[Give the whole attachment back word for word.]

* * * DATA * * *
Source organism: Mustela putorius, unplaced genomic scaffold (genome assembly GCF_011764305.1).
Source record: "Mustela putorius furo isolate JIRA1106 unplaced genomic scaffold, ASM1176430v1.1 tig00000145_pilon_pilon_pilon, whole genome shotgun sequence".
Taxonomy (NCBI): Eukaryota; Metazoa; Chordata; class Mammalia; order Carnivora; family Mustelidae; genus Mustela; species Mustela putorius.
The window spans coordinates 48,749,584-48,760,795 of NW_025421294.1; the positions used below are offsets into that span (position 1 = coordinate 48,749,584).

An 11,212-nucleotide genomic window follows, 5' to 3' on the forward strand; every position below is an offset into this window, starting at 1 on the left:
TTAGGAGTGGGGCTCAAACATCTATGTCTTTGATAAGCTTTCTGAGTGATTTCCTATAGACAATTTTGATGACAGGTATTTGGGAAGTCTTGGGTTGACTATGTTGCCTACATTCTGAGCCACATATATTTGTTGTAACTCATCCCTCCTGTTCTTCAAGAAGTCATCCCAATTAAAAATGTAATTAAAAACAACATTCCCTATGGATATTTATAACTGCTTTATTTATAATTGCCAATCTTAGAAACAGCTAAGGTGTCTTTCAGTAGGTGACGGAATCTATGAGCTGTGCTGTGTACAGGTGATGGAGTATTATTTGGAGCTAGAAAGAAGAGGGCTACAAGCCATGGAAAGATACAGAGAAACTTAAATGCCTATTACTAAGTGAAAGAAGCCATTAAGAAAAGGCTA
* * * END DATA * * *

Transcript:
Source organism: Mustela putorius, unplaced genomic scaffold (genome assembly GCF_011764305.1).
Source record: "Mustela putorius furo isolate JIRA1106 unplaced genomic scaffold, ASM1176430v1.1 tig00000145_pilon_pilon_pilon, whole genome shotgun sequence".
Taxonomy (NCBI): Eukaryota; Metazoa; Chordata; class Mammalia; order Carnivora; family Mustelidae; genus Mustela; species Mustela putorius.
The window spans coordinates 48,749,584-48,760,795 of NW_025421294.1; the positions used below are offsets into that span (position 1 = coordinate 48,749,584).

An 11,212-nucleotide genomic window follows, 5' to 3' on the forward strand; every position below is an offset into this window, starting at 1 on the left:
TTAGGAGTGGGGCTCAAACATCTATGTCTTTGATAAGCTTTCTGAGTGATTTCCTATAGACAATTTTGATGACAGGTATTTGGGAAGTCTTGGGTTGACTATGTTGCCTACATTCTGAGCCACATATATTTGTTGTAACTCATCCCTCCTGTTCTTCAAGAAGTCATCCCAATTAAAAATGTAATTAAAAACAACATTCCCTATGGATATTTATAACTGCTTTATTTATAATTGCCAATCTTAGAAACAGCTAAGGTGTCTTTCAGTAGGTGACGGAATCTATGAGCTGTGCTGTGTACAGGTGATGGAGTATTATTTGGAGCTAGAAAGAAGAGGGCTACAAGCCATGGAAAGATACAGAGAAACTTAAATGCCTATTACTAAGTGAAAGAAGCCATTAAGAAAAGGCTA